Does copyright conflict with freedom of expression? First round - The Ashby Donald case
Recent case law by the European Court of Human Rights ("ECtHR") sheds new light on the relationship between copyright protection and freedom of expression. In its decision of 10 January 2013 in the case of Ashby Donald and others v. France, the ECtHR makes clear that a conviction for copyright infringement can in principle constitute an interference with one's right to freedom of expression as protected by article 10 of the European Convention on Human Rights ("ECHR"). In other words, one can no longer state that copyright is immune for external article 10 ECHR checking based on the existence of internal checks within the copyright system (such as exceptions and limitations for educational activities, news reporting, libraries or disabled persons). The Ashby Donald decision makes it clear that article 10 ECHR applies in copyright cases, and that copyright law may constitute an interference with one's freedom of expression and information.
Article 10 §2 ECHR
This means that a conviction for copyright infringement (or any other type of judicial decision restricting one's freedom of expression and information based on copyright law) must meet the three conditions of article 10 §2 ECHR. In other words, such restriction must be prescribed by law, have a legitimate aim and be properly motivated as being necessary in a democratic society. In practice, it is mostly the third condition that may be controversial in copyright infringement cases.
Wide margin of appreciation to balance fundamental rights
In spite of the fundamental applicability of article 10 ECHR in copyright enforcement cases, the ECtHR nevertheless concluded in this particular case that the conviction for copyright infringement by the French court did not amount to a violation of article 10 ECHR. The ECtHR based its decision on the fact that the infringing works were expressions of mere commercial speech, which did not contribute to a debate of general interest for society and where the national authority thus had a wide margin of appreciation in assessing the case (the case concerned the online publication of pictures taken at fashion shows without the permission of the fashion houses that had organised the shows and had imposed certain conditions on the publication of pictures taken during the shows). The ECtHR furthermore considered that the national court had properly balanced the two fundamental rights at stake (freedom of expression as protected by article 10 ECHR, and the right to property as protected by article 1 of the First Protocol to the Convention), and that there was no reason for the ECtHR to substitute its own balancing exercise for that of the French court.
Based on this decision, it may be expected that national courts should take more account of a possible conflict between copyright protection and freedom of expression, especially in cases where the infringing copy contributes to a debate of general interest for society (which was not the case in Ashby Donald). National courts should establish a proper and fair balance between the two fundamental rights of freedom of expression on the one hand and the right of property on the other hand. Unfortunately, the ECtHR did not specify what the criteria for this balancing test should be. Nevertheless, it is clear that not or insufficiently addressing the potential conflict between freedom of expression and copyright law may lead to a conviction before the ECtHR (in other words, courts should no longer ignore the potential conflict).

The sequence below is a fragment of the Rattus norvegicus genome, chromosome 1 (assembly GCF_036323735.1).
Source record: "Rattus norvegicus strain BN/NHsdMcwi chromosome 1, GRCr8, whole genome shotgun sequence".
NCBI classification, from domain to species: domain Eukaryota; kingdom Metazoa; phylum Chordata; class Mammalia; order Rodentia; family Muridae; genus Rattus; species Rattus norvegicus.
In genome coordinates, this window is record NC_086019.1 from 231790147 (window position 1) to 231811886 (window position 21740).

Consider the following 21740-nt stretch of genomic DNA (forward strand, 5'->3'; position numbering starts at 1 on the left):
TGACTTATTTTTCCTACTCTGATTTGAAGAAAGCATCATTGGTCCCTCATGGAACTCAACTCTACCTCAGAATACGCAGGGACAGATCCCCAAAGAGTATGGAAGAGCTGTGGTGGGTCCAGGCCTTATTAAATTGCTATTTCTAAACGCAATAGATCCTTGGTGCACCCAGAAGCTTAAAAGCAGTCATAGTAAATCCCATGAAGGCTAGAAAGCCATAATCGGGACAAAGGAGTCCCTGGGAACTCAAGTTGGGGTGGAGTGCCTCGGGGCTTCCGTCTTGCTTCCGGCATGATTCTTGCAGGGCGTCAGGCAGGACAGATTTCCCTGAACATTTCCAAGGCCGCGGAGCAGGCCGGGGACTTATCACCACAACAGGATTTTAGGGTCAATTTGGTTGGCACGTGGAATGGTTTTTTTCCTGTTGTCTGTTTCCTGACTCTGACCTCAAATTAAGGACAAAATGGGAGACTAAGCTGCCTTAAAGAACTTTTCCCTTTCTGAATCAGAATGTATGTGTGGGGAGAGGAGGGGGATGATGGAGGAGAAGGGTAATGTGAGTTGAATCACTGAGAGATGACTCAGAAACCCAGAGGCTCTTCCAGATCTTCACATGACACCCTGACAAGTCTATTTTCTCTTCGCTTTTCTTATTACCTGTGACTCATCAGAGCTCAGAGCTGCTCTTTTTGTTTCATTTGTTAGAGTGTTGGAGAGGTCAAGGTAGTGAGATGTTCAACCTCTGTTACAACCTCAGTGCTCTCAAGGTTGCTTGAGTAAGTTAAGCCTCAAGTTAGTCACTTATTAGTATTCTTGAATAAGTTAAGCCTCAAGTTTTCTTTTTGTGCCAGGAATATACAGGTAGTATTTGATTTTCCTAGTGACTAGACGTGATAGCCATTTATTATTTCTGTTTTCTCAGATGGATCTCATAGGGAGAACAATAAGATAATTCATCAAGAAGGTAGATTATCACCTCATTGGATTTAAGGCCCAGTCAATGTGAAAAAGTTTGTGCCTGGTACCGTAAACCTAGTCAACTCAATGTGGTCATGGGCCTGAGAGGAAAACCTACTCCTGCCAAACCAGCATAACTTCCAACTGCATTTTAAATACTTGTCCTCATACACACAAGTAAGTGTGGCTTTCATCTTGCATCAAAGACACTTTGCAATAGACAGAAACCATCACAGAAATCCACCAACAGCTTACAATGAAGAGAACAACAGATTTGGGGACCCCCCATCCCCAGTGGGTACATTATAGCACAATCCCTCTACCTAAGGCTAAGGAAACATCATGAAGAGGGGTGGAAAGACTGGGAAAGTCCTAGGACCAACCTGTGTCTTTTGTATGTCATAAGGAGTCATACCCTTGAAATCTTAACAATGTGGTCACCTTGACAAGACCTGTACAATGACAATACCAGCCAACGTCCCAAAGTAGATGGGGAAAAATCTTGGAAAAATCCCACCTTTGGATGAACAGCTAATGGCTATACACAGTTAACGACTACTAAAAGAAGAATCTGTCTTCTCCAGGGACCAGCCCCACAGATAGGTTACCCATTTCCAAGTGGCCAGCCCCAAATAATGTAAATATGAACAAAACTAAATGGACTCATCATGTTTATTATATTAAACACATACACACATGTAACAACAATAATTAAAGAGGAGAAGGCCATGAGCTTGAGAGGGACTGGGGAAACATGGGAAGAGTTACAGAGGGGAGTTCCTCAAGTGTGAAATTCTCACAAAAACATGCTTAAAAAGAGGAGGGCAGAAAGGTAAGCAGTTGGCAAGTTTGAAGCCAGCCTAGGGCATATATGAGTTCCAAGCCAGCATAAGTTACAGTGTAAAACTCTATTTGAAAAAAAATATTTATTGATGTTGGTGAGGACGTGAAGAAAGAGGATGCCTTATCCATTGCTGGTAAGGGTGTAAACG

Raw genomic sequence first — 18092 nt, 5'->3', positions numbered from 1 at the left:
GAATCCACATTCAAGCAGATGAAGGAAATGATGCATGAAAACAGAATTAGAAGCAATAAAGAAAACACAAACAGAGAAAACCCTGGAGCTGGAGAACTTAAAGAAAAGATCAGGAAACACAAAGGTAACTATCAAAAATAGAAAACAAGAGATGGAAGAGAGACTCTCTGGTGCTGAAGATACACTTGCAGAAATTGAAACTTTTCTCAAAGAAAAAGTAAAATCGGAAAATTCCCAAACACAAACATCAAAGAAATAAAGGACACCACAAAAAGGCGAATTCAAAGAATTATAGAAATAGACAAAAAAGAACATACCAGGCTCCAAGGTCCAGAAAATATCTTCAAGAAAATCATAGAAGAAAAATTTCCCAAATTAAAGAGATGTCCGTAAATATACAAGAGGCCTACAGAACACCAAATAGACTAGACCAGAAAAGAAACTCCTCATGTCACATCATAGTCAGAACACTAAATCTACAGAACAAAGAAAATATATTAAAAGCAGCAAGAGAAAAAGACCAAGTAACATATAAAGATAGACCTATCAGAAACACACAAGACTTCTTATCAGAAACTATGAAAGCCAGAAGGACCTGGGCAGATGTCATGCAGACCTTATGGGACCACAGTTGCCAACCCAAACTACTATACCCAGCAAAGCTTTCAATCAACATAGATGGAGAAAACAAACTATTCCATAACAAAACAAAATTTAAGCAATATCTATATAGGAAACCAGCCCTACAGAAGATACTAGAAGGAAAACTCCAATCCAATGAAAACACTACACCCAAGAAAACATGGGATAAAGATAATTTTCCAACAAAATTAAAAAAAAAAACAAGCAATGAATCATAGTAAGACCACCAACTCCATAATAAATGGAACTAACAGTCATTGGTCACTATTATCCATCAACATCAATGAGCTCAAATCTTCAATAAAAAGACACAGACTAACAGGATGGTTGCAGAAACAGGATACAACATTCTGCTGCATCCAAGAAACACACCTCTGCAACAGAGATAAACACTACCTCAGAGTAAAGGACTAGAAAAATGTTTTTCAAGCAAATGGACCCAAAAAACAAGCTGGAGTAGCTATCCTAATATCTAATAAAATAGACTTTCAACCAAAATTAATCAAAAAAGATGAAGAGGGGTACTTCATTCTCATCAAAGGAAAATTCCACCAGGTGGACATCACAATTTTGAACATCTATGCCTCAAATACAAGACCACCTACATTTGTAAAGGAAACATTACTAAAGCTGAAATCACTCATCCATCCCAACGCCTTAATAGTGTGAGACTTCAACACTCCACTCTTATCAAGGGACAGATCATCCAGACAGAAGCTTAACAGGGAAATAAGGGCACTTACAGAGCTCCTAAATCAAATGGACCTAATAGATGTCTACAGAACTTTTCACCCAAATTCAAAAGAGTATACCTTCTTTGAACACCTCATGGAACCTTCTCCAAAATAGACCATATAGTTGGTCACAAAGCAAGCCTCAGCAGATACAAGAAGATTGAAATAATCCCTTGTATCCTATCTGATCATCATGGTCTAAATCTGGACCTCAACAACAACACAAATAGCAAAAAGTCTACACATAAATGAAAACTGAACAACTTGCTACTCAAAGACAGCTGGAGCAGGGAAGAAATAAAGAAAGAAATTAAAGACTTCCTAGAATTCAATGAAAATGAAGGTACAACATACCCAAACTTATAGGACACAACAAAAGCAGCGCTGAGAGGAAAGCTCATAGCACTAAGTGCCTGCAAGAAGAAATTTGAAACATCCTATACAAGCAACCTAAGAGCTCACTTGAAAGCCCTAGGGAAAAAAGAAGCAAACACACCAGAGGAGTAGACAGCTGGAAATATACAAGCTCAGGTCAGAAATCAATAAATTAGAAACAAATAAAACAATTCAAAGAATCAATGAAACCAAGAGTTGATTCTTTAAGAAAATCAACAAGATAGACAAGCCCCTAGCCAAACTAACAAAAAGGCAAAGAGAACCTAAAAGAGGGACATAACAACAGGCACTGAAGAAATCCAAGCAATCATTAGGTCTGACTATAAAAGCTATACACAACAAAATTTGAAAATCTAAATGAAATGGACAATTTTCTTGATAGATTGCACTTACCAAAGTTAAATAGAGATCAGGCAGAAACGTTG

At the same time, the decision also demonstrates the limited practical value of an "article 10 test" in copyright enforcement cases. In most cases, it will not be easy to show that the expression that was restricted by copyright law contributed to a debate of general interest for society (which is a broad concept that depends on the circumstances of each case). As such, in most copyright infringement cases, national courts will have a rather broad margin of appreciation to balance the right of freedom of expression and the right to the protection of property in the form of copyright. A more careful balancing test will be appropriate in cases concerning e.g. the public watchdog function of the media, political speech, the blocking of internet sites and other cases where copyright enforcement may chill a debate of general interest for society. It is to be expected that the ECtHR will in the future further develop its case law on the relationship between copyright and freedom of expression.
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Author: Bart Van Besien
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